The orange goo in my hands looks feels like Silly Putty and smells like a faintly expired peanut brittle, but this goop is no geeky toy, and it could save your smartphone from the mortal enemy of any and every gadget: a simple drop.

It’s part of a field called “impact protection,” and this area is worth millions of dollars.

Hardly a surprise, especially when you realise that more and more people are buying smartphones, and these devices are susceptible to easy breaks when they come into contact with the ground from heights.

They are mostly touch-screens, after all, as the button-based dumb-phone is more or less dead, whether you like it or not.

As such, almost every mobile handset coming out is designed with a big screen and very few buttons, with thin edges and a flat back. It’s a pretty consistent design, and one that is prone to slipping out of hands and dropping on the floor.

A case with a new type of protection...

People always think it’s the screen that they have to be worried about in a fall, but it’s really the corners and edges of the device.

When a smartphone falls from your hands, it will more likely hit one of these parts, and when the phone is the only thing absorbing the energy from the handset colliding with the hard ground, that spreads through the rest of the handset and causes the screen to smash.

That’s why there are so many broken screens out there, and so many people dragging their finger along broken glass when they use their damaged smartphones.

We drop phones so much that “impact protection” is serious business, and when you buy a case designed for this, chances are your pockets struggle. These cases are often big, bulky, and designed to take a beating, leaving your device well protected, and your pockets, well, as blown out as your once slim phone looked.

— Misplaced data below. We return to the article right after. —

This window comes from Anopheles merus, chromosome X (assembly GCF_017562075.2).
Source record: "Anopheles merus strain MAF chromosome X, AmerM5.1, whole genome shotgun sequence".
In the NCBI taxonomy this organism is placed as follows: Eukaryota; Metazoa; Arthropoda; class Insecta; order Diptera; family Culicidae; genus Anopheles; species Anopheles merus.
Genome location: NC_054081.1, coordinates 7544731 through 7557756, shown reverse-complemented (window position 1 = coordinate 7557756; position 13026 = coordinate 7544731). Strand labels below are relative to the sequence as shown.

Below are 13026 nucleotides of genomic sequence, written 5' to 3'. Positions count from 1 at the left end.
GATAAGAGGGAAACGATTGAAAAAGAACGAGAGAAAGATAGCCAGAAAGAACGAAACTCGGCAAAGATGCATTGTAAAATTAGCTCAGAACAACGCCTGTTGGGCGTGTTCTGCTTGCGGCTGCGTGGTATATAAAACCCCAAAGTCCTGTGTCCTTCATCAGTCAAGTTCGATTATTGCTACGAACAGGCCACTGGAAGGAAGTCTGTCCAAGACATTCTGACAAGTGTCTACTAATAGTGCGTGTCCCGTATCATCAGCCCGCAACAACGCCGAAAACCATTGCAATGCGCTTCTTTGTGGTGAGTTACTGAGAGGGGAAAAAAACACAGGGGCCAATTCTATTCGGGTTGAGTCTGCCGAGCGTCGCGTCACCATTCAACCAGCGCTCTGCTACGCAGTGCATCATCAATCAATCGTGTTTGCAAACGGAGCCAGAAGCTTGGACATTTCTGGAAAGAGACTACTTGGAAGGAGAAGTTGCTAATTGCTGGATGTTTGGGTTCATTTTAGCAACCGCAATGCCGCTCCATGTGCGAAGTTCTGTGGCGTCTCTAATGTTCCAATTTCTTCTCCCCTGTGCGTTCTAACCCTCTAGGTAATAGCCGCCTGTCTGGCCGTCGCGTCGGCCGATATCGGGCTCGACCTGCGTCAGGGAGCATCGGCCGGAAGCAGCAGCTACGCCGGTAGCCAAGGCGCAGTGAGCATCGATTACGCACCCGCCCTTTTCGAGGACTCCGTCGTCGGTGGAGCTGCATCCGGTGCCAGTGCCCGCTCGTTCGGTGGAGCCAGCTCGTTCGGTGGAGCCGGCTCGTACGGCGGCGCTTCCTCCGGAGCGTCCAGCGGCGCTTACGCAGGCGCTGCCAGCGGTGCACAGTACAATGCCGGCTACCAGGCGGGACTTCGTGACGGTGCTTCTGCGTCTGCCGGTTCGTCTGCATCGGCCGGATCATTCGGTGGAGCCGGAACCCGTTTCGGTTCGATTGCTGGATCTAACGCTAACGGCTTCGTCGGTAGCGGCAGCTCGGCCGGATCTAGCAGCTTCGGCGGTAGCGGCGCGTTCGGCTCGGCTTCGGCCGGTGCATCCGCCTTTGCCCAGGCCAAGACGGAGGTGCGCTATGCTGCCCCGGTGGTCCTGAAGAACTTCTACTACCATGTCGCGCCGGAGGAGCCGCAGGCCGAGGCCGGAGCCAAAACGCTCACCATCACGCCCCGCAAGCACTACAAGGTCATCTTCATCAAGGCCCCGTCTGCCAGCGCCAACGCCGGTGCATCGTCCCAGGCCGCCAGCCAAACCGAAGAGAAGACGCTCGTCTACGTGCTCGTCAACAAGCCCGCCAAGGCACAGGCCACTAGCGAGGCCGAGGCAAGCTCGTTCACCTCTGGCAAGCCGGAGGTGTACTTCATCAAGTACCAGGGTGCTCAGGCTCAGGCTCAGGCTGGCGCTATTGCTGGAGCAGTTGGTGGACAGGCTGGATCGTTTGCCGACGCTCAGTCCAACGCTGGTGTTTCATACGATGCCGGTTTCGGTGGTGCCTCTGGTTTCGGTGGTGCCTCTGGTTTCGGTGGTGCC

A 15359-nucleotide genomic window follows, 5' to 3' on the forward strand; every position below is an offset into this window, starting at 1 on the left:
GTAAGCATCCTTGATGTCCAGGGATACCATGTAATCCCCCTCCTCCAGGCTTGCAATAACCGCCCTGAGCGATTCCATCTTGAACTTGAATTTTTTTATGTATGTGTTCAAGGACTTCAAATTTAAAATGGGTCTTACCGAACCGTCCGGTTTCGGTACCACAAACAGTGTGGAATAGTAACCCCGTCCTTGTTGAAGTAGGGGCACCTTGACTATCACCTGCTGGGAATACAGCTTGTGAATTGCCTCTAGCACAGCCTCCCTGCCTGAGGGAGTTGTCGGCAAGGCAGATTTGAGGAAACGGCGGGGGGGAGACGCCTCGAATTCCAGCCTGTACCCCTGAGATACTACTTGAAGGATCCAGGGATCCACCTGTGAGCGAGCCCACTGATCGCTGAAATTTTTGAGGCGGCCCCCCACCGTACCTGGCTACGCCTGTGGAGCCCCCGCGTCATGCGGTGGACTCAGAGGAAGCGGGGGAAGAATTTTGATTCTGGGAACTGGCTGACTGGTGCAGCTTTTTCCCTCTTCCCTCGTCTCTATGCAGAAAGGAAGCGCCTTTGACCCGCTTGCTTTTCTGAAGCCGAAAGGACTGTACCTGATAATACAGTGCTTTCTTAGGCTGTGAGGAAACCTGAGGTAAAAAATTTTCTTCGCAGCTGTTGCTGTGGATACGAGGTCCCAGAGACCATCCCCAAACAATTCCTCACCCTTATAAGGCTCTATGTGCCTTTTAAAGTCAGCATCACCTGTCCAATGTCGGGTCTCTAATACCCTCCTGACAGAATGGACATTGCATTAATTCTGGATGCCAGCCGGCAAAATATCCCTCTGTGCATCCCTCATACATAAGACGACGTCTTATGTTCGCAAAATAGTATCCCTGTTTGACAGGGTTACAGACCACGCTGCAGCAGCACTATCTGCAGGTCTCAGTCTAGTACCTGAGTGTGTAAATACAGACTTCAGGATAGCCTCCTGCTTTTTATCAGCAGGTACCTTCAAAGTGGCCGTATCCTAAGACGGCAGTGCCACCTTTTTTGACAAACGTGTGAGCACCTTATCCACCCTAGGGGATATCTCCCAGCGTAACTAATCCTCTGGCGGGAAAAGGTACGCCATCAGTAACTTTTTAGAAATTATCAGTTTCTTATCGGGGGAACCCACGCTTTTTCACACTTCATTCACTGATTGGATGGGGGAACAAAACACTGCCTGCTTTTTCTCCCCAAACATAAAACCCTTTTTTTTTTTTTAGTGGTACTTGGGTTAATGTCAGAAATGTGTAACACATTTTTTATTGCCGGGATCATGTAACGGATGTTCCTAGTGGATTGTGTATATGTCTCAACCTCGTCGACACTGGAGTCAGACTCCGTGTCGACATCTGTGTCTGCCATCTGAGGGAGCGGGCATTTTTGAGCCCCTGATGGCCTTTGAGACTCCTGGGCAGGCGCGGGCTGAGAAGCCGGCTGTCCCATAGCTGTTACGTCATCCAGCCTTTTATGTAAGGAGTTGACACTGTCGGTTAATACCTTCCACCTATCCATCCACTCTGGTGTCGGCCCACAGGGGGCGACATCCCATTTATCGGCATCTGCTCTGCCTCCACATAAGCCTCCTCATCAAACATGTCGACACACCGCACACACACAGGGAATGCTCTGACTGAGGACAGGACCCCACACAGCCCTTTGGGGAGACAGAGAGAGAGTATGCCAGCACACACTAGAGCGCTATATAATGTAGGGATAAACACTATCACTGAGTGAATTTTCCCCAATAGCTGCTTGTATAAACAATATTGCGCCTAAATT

But Tech21 is approaching impact protection from a different angle, choosing not to make the case bigger, but to make a different material absorb the energy when the phone lands on the ground.

Inside Tech21’s cases – which head to Apple, Harvey Norman, and Vodafone stores now – is a material called D3O, a patented orange material that contains a polymer with an unusual molecular structure, capable of absorbing energy and spreading it upon impact.

In its liquid-like putty stage, which is what it sits in as we move the goo between our fingers, it’s just like silly putty, and you can see it bounce, stretch, and break easily.

Once D3O is injected into a case mould, however, it takes on a different use altogether: from here, drops can be better protected against, as the case and the special polymer deal with the impact in better ways, and in a case that doesn’t turn your pockets into a heavy backpack.